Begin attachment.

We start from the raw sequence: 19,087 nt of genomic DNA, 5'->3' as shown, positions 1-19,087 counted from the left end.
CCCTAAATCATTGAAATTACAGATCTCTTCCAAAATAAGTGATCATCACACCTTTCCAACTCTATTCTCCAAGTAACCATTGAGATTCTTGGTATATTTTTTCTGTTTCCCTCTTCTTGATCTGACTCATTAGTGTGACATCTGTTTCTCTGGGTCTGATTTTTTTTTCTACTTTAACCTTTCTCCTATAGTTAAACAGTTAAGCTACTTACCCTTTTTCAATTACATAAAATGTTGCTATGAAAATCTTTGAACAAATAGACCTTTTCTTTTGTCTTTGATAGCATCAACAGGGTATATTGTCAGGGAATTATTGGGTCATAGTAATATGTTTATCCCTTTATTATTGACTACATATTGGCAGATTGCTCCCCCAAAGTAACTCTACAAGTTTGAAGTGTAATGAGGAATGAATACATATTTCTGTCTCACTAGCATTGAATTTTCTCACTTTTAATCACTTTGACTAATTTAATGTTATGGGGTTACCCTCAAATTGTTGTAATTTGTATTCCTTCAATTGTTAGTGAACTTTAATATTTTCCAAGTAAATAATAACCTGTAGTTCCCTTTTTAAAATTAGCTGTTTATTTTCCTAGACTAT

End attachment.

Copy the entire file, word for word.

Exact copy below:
We start from the raw sequence: 19,087 nt of genomic DNA, 5'->3' as shown, positions 1-19,087 counted from the left end.
CCCTAAATCATTGAAATTACAGATCTCTTCCAAAATAAGTGATCATCACACCTTTCCAACTCTATTCTCCAAGTAACCATTGAGATTCTTGGTATATTTTTTCTGTTTCCCTCTTCTTGATCTGACTCATTAGTGTGACATCTGTTTCTCTGGGTCTGATTTTTTTTTCTACTTTAACCTTTCTCCTATAGTTAAACAGTTAAGCTACTTACCCTTTTTCAATTACATAAAATGTTGCTATGAAAATCTTTGAACAAATAGACCTTTTCTTTTGTCTTTGATAGCATCAACAGGGTATATTGTCAGGGAATTATTGGGTCATAGTAATATGTTTATCCCTTTATTATTGACTACATATTGGCAGATTGCTCCCCCAAAGTAACTCTACAAGTTTGAAGTGTAATGAGGAATGAATACATATTTCTGTCTCACTAGCATTGAATTTTCTCACTTTTAATCACTTTGACTAATTTAATGTTATGGGGTTACCCTCAAATTGTTGTAATTTGTATTCCTTCAATTGTTAGTGAACTTTAATATTTTCCAAGTAAATAATAACCTGTAGTTCCCTTTTTAAAATTAGCTGTTTATTTTCCTAGACTAT